Glowing spiders’ fossils have led to a paranormal study of how they were preserved in Aix-en-Provence.
A geological formation near Aix-en-Provence, France, is famous as one of the world’s most important treasures of Cenozoic fossil species. Scientists have discovered exceptionally well-preserved fossilized plants and animals since the late 18th century.
“Most of life does not become a fossil.” – Alison Olcott
The Aix-en-Provence Formation is particularly famous for fossilized terrestrial arthropods from the Oligocene period (about 23-34 million years ago). Since arthropods – animals with exoskeletons like spiders – are rarely fossilized, their abundance in Aix-en-Provence is impressive.
A new study published in the journal Earth and Environment Communications On April 21, 2022, researchers at the University of Kansas were the first to ask: What unique chemical and geological processes in Aix-en-Provence make the spiders of the Oligocene period so fascinating?
“Most life doesn’t turn into a fossil,” said lead author Alison Olcott, associate professor of geology and director of the Kuwait University Research Center. “It’s hard to become a fossil. You have to die under very specific conditions, and one of the easiest ways to become a fossil is to have hard parts like bones, horns, and teeth. Life, like spiders, is irregular – but we have exceptional preservation periods when all conditions are in harmony for conservation to occur. .
Olcott and his co-authors at KU Matthew Downen—then a doctoral student in the Department of Geology and now associate director of the University Research Center—and Paul Selden, KU Distinguished Professor Emeritus, along with James Schiffbauer of the University of Missouri. Discover the exact processes in Aix-en-Provence that provided a pathway for the preservation of spider fossils.
“Matt was working on describing these fossils and we decided – on a whim – to put them under a fluorescent microscope to see what happened,” Olcott said. “To our surprise, it glowed, so we were very interested in what makes the chemistry of these fossils shine. If you look at the fossil in the rock, you’ll see that it’s almost indistinguishable from the rock itself, but it glows a different color under the fluorescent strip. So we set out to explore the chemistry and found that the fossils themselves It contains a black polymer made of carbon and sulfur, which, under a microscope, is similar to the tar you see on the road. We also noticed that there were thousands and thousands and thousands of microalgae in all of the fossils and covering the fossils themselves.”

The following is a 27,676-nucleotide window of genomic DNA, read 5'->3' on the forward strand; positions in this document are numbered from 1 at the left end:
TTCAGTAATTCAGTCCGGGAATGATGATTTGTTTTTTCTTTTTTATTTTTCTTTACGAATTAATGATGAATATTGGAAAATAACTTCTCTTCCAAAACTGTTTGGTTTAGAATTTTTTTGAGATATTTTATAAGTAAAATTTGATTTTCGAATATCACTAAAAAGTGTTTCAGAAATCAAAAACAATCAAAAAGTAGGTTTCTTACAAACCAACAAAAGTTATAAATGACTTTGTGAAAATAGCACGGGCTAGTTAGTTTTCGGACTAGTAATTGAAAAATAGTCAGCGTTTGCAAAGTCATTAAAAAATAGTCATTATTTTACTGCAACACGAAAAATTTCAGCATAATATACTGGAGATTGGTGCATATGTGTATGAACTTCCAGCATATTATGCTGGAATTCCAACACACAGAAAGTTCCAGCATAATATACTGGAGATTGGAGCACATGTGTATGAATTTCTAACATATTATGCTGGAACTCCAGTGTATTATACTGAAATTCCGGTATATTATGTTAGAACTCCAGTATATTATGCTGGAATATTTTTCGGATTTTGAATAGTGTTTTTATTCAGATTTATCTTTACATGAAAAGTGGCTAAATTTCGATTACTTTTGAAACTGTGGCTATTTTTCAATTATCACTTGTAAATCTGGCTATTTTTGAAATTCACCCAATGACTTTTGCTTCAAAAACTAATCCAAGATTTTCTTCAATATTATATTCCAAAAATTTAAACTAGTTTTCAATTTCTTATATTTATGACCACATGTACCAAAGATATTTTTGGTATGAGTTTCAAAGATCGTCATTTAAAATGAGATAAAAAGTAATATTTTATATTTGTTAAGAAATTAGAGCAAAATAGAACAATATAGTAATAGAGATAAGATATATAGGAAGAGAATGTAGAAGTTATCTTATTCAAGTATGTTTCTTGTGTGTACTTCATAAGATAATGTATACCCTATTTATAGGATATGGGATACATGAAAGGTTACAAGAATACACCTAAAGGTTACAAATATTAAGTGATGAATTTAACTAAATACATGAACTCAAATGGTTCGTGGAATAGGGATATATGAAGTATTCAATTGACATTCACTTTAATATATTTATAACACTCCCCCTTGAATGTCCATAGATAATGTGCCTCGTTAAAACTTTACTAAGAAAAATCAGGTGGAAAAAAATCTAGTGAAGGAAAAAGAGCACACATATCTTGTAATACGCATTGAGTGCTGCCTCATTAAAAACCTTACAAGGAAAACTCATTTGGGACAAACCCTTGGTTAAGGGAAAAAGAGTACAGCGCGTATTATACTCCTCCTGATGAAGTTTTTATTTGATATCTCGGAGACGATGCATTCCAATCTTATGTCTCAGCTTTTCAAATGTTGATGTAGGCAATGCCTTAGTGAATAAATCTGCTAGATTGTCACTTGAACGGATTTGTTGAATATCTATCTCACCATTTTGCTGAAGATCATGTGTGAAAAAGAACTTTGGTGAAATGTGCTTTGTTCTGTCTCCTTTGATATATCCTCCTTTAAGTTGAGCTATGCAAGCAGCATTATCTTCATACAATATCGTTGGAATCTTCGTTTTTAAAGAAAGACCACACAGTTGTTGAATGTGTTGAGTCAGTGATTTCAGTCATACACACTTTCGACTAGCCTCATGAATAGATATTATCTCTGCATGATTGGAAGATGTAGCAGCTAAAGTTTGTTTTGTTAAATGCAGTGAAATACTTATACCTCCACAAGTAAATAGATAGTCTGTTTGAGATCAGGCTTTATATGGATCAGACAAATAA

Olcott and his colleagues hypothesize that the extracellular substance produced by these microalgae, called diatoms, could shield spiders from oxygen and increase their sulfur content, a chemical change that explains the preservation of fossils as carbon membranes for the next millions of years.
“These microalgae make a sticky, sticky ball – that’s how they stick together,” said the KU researcher. “I hypothesized that the chemistry of these microalgae and the substances they emit made it possible for this chemical reaction to preserve spiders. Essentially, the chemistry of the microalgae and the chemistry of the spider work together to achieve this unique conservation.” “
In fact, this phenomenon of sulfur is the same common industrial process used to preserve rubber.
“Vulcanization is a natural process — we do it ourselves to treat rubber in a known process,” Olcott said. “Sulfur takes the carbon and binds it to the sulfur and fixes the carbon, which is why we do it with rubber so it lasts longer. What I think happened here chemically is that the exoskeleton of the spider is chitin, which is a long polymer with adjacent carbon units, which is an ideal environment. for sulfur bridges to step in and really stabilize things.”
The presence of diatomic mats likely serve as evidence that better-preserved fossil deposits will be found in the future, Olcott said.
“The next step is to extend these techniques to other sediments to see if conservation is associated with diatom mats,” she said. “Out of all the other exceptional fossil conservation sites in the world in the Cenozoic Era, nearly 80 percent of them have been found with this microalgae. So we wonder if this explains most of the fossil sites we have now — primarily shortly after The extinction of the dinosaurs So far, this mechanism may be responsible for providing us with information to explore the evolution of insects and other terrestrial life after the dinosaurs and to understand the climate change because there is a period of rapid climate change and these terrestrial organisms help us understand what happened to life the last time the climate began to change.”
Olcott and colleagues were the first to analyze conservation chemistry in Aix-en-Provence, a fact they attribute in part to the challenges of applying science during